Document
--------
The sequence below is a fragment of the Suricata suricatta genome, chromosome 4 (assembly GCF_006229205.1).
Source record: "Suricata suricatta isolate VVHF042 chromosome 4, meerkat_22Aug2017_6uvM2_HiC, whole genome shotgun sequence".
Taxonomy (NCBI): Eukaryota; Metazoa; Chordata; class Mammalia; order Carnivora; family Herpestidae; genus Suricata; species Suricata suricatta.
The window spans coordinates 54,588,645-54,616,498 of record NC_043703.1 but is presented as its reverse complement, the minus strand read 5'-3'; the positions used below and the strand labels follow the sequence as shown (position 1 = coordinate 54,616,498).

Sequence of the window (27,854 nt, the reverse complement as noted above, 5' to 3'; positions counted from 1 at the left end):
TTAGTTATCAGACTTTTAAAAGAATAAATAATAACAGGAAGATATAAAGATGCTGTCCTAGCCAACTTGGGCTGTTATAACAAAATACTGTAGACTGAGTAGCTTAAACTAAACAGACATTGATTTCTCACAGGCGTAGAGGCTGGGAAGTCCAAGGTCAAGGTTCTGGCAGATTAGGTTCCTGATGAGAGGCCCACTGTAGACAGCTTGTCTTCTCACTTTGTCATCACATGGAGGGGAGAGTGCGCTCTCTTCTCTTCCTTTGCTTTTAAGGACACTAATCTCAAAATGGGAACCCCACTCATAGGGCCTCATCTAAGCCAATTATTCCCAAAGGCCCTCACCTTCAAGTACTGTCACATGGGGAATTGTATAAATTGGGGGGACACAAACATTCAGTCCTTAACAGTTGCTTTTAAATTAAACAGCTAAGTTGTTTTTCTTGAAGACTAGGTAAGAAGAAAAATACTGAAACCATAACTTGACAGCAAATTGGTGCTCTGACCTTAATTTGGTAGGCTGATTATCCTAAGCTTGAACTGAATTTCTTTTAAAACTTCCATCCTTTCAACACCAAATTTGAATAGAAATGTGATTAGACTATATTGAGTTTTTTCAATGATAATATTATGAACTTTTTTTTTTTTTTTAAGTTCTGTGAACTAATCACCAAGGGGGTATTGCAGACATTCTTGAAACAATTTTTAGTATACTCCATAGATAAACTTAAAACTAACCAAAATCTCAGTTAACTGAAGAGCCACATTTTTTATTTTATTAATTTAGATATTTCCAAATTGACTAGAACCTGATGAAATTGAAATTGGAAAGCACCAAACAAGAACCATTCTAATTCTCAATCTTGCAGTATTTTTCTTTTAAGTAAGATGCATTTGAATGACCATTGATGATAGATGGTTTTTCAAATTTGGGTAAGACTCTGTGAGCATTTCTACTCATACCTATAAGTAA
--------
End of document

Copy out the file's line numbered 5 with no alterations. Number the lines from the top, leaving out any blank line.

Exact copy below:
Sequence of the window (27,854 nt, the reverse complement as noted above, 5' to 3'; positions counted from 1 at the left end):